For more information, visit the official Elixir website
Elixir by Ted Galdi is a YA sci-fi/techno thriller. Now, I need to be forthright. I'm probably not the best person to review YA titles. I'm a crusty curmudgeon of 60 and for the last several years have been practicing my "get off my lawn" mantra in the event I ever live in a place where a child might actually wander over onto my grass. I've also been slowly adding to my collection of vintage metamucil and realizing I can answer the hard questions on Jeopardy five minutes after they've been asked. (A case of game show l'esprit de l'escalier syndrome.)
That said, let me sip a bit from my cup of prune juice before setting it down and getting to work. Elixir falls into that category of yarn that I call a "Super Kid" (SK) book. We've all read and enjoyed some of them. Perhaps the best known SK books ever written are the Harry Potter series, where the Super Kid's super ability is magic, but there have been many others. Steven King's Charlie from Firestarter, where the heroine is able to perform exactly what the title says. Katniss from The Hunger Games, who's a distaff version of Green Arrow but not as well fed. One of my personal SK favorites was teleporting Davy from Jumper (though they spoiled him for me when they cast Young Darth Vader for the lead role in the movie adaptation).
Both SK and YA techno thrillers typically incorporate the following dramatic elements. These are:
Now, having rambled on in typical old-man fashion, let's take a look at Elixir's plot.
The story revolves around Super Kid Sean Malone. Sean's super power is being very smart indeed. At 11, he's a Jeopardy champion and at 14, takes a whack at solving the famous traveling salesman problem (TSP). In its simplest form, TSP exercises attempt to calculate the shortest possible route between cities wherein each city is visited once with the trip ending with a return to the original location. Companies such as D-Wave are building quantum computers to optimize ways to crunch through this class of calculations. Sean figures it out in an afternoon. That's smart.
His discovery draws the attention of the evil head of the Department of Defense, and through a series of mistakes and misunderstandings, Sean is forced to enter the FBI's witness protection program (presumably, the DOD and the Mafia are on equal footing in the eyes of the bureau). Sean, along with his guardian aunt, are whisked off to Italy to hide out. The aunt marries a hot Italian guy who likes to cook and doesn't cheat. Sean, now renamed James, becomes a renowned graffiti artist (the type of low-key trade people on the lam from evil government henchmen typically adopt).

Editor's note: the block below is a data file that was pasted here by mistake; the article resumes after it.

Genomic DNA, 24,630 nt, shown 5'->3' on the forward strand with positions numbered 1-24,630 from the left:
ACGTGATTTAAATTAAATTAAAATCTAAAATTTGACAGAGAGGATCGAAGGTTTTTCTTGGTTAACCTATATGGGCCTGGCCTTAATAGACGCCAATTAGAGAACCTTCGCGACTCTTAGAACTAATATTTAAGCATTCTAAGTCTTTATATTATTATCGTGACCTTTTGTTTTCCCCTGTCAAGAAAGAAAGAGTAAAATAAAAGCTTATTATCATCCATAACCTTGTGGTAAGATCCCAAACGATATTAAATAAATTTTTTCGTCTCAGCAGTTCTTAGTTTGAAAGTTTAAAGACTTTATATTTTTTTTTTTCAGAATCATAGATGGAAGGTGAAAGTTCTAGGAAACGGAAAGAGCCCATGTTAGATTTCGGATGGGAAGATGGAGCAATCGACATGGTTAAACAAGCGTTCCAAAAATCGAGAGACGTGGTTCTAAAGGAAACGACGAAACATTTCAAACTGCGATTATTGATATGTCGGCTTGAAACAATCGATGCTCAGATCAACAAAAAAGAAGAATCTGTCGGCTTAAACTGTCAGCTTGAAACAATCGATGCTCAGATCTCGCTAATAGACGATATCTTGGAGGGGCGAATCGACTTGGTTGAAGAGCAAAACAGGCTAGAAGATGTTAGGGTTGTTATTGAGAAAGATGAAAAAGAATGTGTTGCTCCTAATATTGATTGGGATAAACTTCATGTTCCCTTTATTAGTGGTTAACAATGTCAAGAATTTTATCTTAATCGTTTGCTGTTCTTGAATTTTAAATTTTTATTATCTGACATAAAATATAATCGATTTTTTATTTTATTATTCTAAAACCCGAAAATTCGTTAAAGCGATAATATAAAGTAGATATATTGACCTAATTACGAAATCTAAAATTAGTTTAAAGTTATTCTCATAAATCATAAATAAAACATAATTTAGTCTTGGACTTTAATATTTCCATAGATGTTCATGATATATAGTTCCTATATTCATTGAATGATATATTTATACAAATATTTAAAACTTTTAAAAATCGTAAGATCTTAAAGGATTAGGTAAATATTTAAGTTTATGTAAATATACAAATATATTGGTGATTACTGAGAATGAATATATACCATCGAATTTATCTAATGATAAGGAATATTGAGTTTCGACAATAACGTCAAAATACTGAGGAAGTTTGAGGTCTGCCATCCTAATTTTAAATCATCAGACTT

At eighteen, Sean meets the beautiful child-woman Natasha Vonlanden and the two fall deeply in love. Natasha, unfortunately, is dragooned into going on safari with her clueless father. While gazing at giraffes or lions or whatever, she brushes up against a dead chimp?! and contracts ebola. Back in Italy, the disease takes hold and Natasha will die unless Sean can devise a cure. To do this, Sean will need to hack into the servers of an evil pharma company, figure out how to develop an ebola vacine, fly back to the US where the live-saving serum can be manufactured, avoid the clutches of an evil henchman, and return to Europe in time to save his girlfriend. He's got about four days to accomplish all this, if I've tracked the book's timeline correctly. The clock is ticking. (Better hope the airlines are up to snuff. The last time I flew to Basel, I missed my connecting flights on both sides of the trip.)
OK, I think we can stop with the plot synopsis at this point. As is already apparent, Elixir isn't an exemplar of tight, coherent plotting, but in YA, that's not entirely necessary. Five minutes with Divergent makes that clear. Heck, now that I ponder the issue, it isn't always necessary in bigger, non-YA fantasy novels either. Haruki Murakami's 1Q84 is twelve hundred pages, sold over a million copies, and doesn't really have a plot, so we can all cut the author some slack. Still, Elixir's action framework clanks, rattles and clunks a bit too much for my taste. For his next book, more time with a plot doctor is called for.
Where Elixir hits the mark is Galdi's ability to write taut, visceral prose that makes you feel the story. For example:
"He sits on the the ledge of a fountain, marble angel in the center spouting water from its hand, a droplet jumping up and grazing the back of his neck every now and then."
And this description of the last rites being administered to the dying Natasha:
"His body heat fogs the plastic shield in front his face, the girl hazier through it now. He removes the cork from the oil receptable and dribbles some on his rubber gloved thumb. He spreads it on her brow, the liquid cold, goose bumps running down her neck."
This is good stuff. As I read these passages, I could feel the cool water on my back and the clammy gasp of the enviro suit as the priest looked down on his dying recipient. Couple that with the breakneck pace of the narrative and at its best, Elixir achieves a breathless, edge of your seat, Crank-the-movie feel.
To sum up, for YAs between 12 and the late teens, a fun ride. For us old geezers who fuss about plot and continuity, the book has less appeal. Let's see how Ted handles that criticism in his next book.
Space Games by Dean Lombardo
Buy it on Amazon
File Size: 535 KB
Print Length: 362 pages
Simultaneous Device Usage: Unlimited
Publisher: Kristell Ink, Grimbold Books (June 21, 2013)
The battle between the sexes has a long and glorious history in sci-fi. From move "classics" such as "Queen of Outer Space" on to the 90's New Outer Limits' episode "Lithia" and Norman Spinrad's forgotten but still worth reading novel "A World Apart," boys and girls have been arguing, fighting, and getting on each other's nerves for decades. It's a conflict meme that never goes out of date. Only the style of the clash changes.